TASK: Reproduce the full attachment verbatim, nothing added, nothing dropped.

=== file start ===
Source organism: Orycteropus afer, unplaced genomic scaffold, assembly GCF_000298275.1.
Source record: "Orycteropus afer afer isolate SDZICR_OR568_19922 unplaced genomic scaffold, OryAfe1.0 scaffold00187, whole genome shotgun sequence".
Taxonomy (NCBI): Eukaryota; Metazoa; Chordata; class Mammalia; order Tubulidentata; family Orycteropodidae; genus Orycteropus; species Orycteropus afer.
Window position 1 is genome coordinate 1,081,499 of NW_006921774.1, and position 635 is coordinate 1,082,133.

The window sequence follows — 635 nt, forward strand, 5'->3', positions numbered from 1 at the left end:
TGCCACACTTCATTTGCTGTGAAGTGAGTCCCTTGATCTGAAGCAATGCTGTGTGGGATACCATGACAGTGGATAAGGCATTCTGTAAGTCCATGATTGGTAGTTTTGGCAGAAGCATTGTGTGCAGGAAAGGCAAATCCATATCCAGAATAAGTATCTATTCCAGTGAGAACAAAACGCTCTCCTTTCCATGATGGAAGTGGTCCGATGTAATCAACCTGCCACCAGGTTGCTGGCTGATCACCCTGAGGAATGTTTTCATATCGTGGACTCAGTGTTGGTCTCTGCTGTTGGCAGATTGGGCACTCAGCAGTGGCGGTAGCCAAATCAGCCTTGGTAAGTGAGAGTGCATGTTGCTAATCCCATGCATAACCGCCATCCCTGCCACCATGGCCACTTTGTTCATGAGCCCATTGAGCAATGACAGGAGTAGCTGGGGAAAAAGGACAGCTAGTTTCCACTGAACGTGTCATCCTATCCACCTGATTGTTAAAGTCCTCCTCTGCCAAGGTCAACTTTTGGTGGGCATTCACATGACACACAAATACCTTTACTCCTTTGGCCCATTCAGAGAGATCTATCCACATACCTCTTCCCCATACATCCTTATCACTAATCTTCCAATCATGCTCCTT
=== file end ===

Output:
Source organism: Orycteropus afer, unplaced genomic scaffold, assembly GCF_000298275.1.
Source record: "Orycteropus afer afer isolate SDZICR_OR568_19922 unplaced genomic scaffold, OryAfe1.0 scaffold00187, whole genome shotgun sequence".
Taxonomy (NCBI): Eukaryota; Metazoa; Chordata; class Mammalia; order Tubulidentata; family Orycteropodidae; genus Orycteropus; species Orycteropus afer.
Window position 1 is genome coordinate 1,081,499 of NW_006921774.1, and position 635 is coordinate 1,082,133.

The window sequence follows — 635 nt, forward strand, 5'->3', positions numbered from 1 at the left end:
TGCCACACTTCATTTGCTGTGAAGTGAGTCCCTTGATCTGAAGCAATGCTGTGTGGGATACCATGACAGTGGATAAGGCATTCTGTAAGTCCATGATTGGTAGTTTTGGCAGAAGCATTGTGTGCAGGAAAGGCAAATCCATATCCAGAATAAGTATCTATTCCAGTGAGAACAAAACGCTCTCCTTTCCATGATGGAAGTGGTCCGATGTAATCAACCTGCCACCAGGTTGCTGGCTGATCACCCTGAGGAATGTTTTCATATCGTGGACTCAGTGTTGGTCTCTGCTGTTGGCAGATTGGGCACTCAGCAGTGGCGGTAGCCAAATCAGCCTTGGTAAGTGAGAGTGCATGTTGCTAATCCCATGCATAACCGCCATCCCTGCCACCATGGCCACTTTGTTCATGAGCCCATTGAGCAATGACAGGAGTAGCTGGGGAAAAAGGACAGCTAGTTTCCACTGAACGTGTCATCCTATCCACCTGATTGTTAAAGTCCTCCTCTGCCAAGGTCAACTTTTGGTGGGCATTCACATGACACACAAATACCTTTACTCCTTTGGCCCATTCAGAGAGATCTATCCACATACCTCTTCCCCATACATCCTTATCACTAATCTTCCAATCATGCTCCTT